Last time, I mentioned five predictable times for trouble in a church’s life as taken from Speed Leas’ chapter in the book Mastering Conflict and Controversy.  (While the outline comes from Leas, all comments are mine.)  Here are times ten through six again:

Number 10: Increase in church membership (or attendance)

Number 9: Loss of church membership (or attendance)

Number 8: The completion of a new building

Number 7: Introduction of baby boomers in the church (or any new generation)

Number 6: Changes in the pastor’s family

Let’s now count down numbers 5 through 1:

Number 5: The pastor’s vacation.  Why?  Because those who don’t like the pastor can plot against him without his awareness.

Like Uncle Albert in Mary Poppins, I love to laugh.  And one of the characters who makes me laugh the most is Brother Biddle, a fictitious pastor who appeared for years in comic strips by Christian cartoonist Rob Suggs.  One time, Biddle’s family asked him if they could miss just one Sunday to go away on vacation, so Biddle asked Joe “Crazy Collar” Mazzoli to preach for him.  (As the Biddles left for the airport, the whole church turned out to say goodbye with signs like “Let us know if you need more time,” causing his son to comment, “Heck, there’s more people here than for your whole last sermon series combined!”)

Anyway, while the Biddles were away in Europe, Mazzoli was having phenomenal success.  He made plans to build a gym and founded a cable TV ministry.  While his family was in Salzburg, two goatherders tried to kill Brother Biddle, but while Biddle’s wife didn’t recognize them, Biddle did. They were deacons Hardwick and Howell … from Biddle’s church!  Biddle concluded, “I knew I shouldn’t miss a Sunday!  Mazzoli must be stopped!  We’re going home!”

Like Brother Biddle, pastors sometimes have nightmares about what might happen if they miss too many Sundays in a row, and although board members usually aren’t sent on “search and destroy” missions against their shepherd, a lot of mischief can occur when he’s away.  For example, if the governing board or a group of dissidents in the church wants to remove the pastor from office, those plans will be acclerated when the pastor is away.  But the opposite can also occur: the entire church can be paralyzed while the pastor is gone, especially if he makes most of the decisions.  Careful planning can reduce most conflicts in this category.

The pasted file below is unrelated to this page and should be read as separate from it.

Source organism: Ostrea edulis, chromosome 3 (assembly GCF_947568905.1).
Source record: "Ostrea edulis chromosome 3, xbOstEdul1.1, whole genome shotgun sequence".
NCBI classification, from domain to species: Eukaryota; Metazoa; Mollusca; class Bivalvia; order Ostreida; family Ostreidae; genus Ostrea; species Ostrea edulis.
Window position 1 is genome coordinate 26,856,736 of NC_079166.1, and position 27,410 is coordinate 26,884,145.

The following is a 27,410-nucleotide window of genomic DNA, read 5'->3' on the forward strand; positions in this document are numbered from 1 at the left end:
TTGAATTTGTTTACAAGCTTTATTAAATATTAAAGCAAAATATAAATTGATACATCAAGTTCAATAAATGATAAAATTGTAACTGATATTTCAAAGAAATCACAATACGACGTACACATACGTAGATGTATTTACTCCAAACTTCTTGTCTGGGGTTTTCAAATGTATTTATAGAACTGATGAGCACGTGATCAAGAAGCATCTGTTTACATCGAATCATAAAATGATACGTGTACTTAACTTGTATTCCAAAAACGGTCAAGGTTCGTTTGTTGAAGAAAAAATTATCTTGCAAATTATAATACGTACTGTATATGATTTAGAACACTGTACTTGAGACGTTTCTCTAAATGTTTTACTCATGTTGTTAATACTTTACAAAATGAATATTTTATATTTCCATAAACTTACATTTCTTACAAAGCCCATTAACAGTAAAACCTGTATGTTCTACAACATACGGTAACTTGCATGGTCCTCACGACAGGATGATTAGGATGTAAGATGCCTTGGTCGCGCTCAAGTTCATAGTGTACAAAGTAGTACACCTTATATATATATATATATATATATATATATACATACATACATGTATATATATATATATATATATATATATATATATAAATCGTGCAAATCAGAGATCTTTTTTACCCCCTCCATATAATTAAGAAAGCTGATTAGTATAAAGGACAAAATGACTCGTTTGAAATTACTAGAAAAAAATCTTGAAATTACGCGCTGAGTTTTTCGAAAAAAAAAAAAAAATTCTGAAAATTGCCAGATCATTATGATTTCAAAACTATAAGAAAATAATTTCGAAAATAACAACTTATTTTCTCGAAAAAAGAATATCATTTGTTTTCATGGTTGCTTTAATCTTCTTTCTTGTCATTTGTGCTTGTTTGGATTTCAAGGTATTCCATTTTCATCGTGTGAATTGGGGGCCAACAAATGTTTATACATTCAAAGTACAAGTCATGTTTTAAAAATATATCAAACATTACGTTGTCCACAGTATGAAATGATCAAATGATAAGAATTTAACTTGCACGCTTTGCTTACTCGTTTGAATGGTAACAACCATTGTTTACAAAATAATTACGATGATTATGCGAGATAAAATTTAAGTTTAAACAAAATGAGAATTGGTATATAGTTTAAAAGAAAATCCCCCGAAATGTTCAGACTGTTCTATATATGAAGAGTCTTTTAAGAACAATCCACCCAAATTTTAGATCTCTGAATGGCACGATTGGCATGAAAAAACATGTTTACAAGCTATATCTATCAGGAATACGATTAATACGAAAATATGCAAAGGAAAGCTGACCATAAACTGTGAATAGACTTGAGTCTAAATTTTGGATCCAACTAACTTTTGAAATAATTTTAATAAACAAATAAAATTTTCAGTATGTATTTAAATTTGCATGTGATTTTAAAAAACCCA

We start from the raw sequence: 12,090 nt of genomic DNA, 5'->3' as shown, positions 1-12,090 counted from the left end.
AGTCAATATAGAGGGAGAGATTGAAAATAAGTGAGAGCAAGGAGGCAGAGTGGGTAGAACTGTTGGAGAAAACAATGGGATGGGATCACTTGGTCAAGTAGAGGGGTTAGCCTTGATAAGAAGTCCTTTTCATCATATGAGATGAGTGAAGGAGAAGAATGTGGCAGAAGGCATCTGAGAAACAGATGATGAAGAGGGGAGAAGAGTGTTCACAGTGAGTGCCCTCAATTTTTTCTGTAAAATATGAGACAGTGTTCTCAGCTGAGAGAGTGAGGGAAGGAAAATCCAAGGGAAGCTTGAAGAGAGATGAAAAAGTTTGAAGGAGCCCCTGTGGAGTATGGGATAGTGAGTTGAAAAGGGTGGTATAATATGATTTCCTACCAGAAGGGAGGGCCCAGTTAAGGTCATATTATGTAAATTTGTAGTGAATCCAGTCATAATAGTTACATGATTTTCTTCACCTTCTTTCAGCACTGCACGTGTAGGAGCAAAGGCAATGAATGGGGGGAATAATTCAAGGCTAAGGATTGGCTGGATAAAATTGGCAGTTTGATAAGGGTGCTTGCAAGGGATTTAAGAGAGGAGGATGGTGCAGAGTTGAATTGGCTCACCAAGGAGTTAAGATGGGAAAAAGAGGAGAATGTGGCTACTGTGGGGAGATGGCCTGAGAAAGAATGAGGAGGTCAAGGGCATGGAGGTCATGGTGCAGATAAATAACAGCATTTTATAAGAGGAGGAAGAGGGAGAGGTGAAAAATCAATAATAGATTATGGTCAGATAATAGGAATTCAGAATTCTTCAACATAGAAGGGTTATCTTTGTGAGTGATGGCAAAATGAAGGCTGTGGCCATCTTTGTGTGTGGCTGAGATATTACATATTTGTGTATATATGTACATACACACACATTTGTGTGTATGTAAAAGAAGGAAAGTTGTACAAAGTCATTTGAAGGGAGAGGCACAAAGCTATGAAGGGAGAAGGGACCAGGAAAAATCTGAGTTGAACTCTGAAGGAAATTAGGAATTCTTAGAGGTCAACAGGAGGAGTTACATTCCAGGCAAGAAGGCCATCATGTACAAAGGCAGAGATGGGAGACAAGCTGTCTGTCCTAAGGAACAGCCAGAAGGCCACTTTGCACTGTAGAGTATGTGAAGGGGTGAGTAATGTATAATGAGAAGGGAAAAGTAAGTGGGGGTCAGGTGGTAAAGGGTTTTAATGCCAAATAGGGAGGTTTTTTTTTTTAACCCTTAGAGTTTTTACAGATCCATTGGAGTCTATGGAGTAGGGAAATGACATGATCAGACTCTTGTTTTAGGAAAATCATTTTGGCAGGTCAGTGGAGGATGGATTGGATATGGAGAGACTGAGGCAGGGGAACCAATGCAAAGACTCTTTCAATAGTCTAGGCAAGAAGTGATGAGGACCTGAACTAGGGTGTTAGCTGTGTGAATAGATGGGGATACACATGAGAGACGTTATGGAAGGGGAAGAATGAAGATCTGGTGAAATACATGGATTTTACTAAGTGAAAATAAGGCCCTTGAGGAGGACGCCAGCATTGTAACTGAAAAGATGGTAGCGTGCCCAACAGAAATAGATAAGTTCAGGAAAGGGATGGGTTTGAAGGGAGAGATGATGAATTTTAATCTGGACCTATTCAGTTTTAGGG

Number 4: Change in leadership style.  Why?  Because people in a church become accustomed to one pastor’s way of leading a ministry and have a tough time adjusting to the next pastor’s style.

I once followed a pastor who was personally authoritative and rather elitist in decision-making.  Every major decision was made by the same handful of people.  When I became pastor, I laid out the overall direction for the church but used a more participative style.  While many people appreciated the way I did things, a few were so used to the previous pastor’s style that they could not adjust to mine.  This issue occurs in every church and organization, so it’s predictable – but it takes some people a long time to make the necessary adjustments.

Number 3: Addition of new staff.  Why?  Because every time a new person joins a church staff, the dynamics of the entire staff change.

A church I pastored once hired a full-time staff member who wasn’t a team player.  For example, he held a meeting week after week at the church facility on the same night but continually left the room a mess for the next group.  I tried and tried to get him to leave the room clean but he couldn’t understand what the problem was.  If we had an event on the church campus after worship on Sunday, the entire staff would stay, serve, and help clean up, but he’d slip off the campus at the first opportunity.  The rest of the staff resented his attitude because he seemed aloof from them.  And, of course, every time I had to talk with him about these issues, he resented me more and more as well.

For a church to prosper, it needs new staff members, but every time one is hired, not only does the church need to adjust to that person, but so does the pastor and the rest of the staff – and that always causes conflict.

Number 2: Stewardship campaigns/budget time.  Why?  Because everyone in a church puts a different value on money.

When I left my last church, I moved 35 boxes of files.  While watching football yesterday, I made my way through five of those boxes, and I was truly amazed at how many files had to do with money.  (My guess is that 75% of the files touched on finances.)  If a church’s income is increasing, the governing board may debate whether to hire a new staff member, save money for facility repairs, or put more money into missions.  If a church’s revenues are shrinking, the board will be forced to debate what should be cut and by how much.  Either scenario can lead to the expression of strong opinions and hurt feelings.  Then when that same board presents the budget for the following year to the church, some people go ballistic about unfunded areas while others come unglued about overfunded ones.